?

Log in

No account? Create an account

Previous Entry | Next Entry

Is this the (un)equally large boa?

A fascinating news piece from the BBC reveals Titanoboa, a 13m long snake:

The discovery of fossilised remains belonging to the world's largest snake has been reported in Nature journal.

Titanoboa was 13m (42ft) long - about the size of a London bus - and lived in the rainforest of north-east Colombia 58-60 million years ago.

The snake was so wide it would have reached up to a person's hips, say researchers, and was estimated to have weighed more than a tonne.

[...]

Researchers discovered fossilised bones belonging to the super-sized slitherers and their possible prey at Cerrejon, one of the world's largest open-pit coal mines. The animal is a relative of modern boa constrictors.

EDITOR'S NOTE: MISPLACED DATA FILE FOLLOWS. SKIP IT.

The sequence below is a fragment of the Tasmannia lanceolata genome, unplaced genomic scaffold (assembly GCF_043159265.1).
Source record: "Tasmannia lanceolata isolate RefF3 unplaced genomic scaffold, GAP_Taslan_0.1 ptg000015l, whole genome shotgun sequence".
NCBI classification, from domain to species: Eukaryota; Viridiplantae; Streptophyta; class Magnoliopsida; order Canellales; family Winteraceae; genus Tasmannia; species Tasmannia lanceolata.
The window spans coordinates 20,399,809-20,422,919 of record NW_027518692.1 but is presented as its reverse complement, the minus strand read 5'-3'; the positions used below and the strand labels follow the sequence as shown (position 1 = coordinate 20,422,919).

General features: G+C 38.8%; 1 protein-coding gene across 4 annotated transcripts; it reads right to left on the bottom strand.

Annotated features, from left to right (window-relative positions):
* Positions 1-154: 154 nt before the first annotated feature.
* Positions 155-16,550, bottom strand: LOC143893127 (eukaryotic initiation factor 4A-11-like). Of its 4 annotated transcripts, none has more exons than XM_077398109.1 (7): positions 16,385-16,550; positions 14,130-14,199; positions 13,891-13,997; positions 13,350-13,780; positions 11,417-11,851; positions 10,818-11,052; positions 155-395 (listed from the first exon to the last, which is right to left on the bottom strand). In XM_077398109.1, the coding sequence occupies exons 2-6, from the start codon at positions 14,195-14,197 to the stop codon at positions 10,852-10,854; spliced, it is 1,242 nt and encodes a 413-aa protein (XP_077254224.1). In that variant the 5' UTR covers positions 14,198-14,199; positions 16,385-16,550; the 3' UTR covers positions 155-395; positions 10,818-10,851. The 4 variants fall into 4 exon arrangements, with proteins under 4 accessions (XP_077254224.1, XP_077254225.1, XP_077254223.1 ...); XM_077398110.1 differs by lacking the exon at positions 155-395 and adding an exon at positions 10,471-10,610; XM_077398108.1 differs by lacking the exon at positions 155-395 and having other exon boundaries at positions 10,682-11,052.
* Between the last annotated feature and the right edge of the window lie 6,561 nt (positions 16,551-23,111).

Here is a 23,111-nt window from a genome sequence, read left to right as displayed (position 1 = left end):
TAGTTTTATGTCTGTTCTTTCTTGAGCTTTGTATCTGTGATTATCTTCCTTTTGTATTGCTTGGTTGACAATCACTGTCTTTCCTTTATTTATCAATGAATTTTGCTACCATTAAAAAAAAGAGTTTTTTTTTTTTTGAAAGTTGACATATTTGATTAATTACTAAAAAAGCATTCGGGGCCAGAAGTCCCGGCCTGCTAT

Read more.

I suspect this may be the equally large boa of myth and mayhem.

Or is this it?

Snake!

(Image taken at Las Vegas McCarran Airport)

Comments

txtriffidranch
Feb. 4th, 2009 07:03 pm (UTC)
I'm withholding judgment until we get a decent lineup of the existing fossils. I still remember when Montypythonoides riversleighensis from Queensland was supposed to be 45 feet long, and now it's not even a valid species.